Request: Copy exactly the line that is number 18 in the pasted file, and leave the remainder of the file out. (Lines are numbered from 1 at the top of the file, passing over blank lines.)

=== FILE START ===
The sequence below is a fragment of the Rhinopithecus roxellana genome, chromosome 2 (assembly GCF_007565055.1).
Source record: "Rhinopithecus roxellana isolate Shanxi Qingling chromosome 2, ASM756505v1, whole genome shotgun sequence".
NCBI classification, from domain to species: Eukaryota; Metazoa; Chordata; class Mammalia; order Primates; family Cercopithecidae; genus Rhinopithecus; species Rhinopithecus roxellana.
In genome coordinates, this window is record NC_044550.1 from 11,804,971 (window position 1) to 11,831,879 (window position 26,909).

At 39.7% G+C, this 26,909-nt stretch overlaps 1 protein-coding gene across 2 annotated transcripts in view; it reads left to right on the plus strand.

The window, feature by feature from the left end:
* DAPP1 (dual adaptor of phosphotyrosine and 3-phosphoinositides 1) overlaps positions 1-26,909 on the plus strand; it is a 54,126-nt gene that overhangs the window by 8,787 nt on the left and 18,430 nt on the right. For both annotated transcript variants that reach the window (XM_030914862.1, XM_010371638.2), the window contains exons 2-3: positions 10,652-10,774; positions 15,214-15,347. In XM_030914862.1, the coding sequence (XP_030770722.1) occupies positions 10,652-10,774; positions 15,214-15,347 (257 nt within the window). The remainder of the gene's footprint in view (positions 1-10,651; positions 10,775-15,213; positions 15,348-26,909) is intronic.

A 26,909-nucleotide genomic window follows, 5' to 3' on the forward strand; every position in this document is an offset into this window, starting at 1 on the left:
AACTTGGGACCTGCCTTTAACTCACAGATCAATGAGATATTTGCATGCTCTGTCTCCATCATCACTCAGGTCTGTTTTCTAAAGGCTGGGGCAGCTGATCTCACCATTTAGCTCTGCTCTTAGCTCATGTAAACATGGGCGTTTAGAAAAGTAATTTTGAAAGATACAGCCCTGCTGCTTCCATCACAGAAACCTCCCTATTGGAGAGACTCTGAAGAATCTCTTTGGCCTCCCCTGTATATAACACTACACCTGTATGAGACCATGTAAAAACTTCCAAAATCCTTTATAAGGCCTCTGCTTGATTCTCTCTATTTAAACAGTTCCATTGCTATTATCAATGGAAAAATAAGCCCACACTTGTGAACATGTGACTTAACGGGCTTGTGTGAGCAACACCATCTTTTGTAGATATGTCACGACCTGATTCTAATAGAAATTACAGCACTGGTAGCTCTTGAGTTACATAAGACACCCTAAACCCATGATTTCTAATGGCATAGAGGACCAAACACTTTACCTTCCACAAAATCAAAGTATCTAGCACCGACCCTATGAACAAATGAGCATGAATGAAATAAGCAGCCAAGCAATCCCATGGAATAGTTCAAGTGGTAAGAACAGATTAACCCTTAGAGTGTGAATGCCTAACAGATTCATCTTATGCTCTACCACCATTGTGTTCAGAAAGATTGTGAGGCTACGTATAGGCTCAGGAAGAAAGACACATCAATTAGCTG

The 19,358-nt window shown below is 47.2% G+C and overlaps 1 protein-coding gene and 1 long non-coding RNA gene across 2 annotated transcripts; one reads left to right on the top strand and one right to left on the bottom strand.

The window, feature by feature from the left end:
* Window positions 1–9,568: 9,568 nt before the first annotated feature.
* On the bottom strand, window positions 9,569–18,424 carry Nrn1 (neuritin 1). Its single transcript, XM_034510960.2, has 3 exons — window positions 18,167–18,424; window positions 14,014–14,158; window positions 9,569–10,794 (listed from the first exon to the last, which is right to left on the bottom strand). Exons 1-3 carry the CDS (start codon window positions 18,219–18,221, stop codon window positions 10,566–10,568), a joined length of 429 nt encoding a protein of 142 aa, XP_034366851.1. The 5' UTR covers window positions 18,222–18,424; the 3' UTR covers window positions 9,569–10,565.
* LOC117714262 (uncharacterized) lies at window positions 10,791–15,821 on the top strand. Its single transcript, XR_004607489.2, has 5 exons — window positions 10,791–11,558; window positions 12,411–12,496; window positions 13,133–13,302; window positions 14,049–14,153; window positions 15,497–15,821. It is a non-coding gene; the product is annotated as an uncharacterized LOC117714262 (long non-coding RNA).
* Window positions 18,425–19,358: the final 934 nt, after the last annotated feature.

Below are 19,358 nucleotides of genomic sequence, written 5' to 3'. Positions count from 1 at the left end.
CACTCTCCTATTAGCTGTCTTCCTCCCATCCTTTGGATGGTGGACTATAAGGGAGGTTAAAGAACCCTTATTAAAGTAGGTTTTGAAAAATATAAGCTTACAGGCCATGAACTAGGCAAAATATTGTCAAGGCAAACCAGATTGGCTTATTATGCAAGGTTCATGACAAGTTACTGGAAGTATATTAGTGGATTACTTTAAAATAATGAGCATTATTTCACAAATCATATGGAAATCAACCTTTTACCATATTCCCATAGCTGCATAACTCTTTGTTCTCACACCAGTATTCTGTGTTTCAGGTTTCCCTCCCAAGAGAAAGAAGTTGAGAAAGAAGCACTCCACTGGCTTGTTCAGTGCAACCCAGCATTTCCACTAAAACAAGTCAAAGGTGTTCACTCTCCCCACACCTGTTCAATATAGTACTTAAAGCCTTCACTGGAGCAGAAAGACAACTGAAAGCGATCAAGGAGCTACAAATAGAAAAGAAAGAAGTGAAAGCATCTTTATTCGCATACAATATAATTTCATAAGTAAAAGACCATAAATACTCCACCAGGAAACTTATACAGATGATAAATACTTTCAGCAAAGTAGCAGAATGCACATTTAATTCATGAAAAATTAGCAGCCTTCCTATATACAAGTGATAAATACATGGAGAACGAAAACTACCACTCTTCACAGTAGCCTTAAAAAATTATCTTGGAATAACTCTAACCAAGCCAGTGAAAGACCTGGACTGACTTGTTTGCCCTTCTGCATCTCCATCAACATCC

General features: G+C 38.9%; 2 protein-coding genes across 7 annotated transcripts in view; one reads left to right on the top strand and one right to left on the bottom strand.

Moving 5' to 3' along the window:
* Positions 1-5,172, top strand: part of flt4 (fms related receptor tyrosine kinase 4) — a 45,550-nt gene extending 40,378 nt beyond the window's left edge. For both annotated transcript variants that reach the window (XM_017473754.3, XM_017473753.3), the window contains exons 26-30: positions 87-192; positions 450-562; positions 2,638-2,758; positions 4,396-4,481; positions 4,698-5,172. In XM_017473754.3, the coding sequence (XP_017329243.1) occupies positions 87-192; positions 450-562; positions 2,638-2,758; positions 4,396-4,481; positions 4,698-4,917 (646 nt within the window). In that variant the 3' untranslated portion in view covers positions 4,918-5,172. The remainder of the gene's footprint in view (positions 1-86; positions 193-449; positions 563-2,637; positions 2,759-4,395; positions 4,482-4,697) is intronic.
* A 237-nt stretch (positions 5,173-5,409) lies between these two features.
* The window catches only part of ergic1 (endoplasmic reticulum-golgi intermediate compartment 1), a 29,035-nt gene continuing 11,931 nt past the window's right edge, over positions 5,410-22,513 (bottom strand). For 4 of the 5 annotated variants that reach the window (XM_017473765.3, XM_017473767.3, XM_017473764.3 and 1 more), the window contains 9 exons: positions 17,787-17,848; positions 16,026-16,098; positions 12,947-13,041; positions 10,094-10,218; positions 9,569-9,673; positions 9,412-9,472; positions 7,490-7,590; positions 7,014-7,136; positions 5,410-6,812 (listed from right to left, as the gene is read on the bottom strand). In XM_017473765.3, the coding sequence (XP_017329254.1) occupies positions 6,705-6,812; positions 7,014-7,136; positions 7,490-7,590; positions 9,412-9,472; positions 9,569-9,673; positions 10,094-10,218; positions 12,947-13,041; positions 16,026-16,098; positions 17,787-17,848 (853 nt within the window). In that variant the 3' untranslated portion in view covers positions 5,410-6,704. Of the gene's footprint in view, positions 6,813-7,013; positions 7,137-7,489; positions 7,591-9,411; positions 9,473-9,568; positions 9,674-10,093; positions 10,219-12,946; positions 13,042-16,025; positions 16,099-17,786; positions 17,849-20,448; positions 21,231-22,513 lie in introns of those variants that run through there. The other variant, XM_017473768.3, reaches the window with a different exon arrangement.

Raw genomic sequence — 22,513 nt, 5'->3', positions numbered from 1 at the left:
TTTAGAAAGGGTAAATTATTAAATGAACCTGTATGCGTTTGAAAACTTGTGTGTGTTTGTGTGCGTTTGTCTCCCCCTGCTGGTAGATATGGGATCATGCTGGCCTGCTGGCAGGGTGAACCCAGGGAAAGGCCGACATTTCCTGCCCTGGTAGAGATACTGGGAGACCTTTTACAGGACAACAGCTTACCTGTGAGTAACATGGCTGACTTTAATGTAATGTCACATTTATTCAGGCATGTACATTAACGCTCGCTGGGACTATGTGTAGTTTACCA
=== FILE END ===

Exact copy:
General features: G+C 38.9%; 2 protein-coding genes across 7 annotated transcripts in view; one reads left to right on the top strand and one right to left on the bottom strand.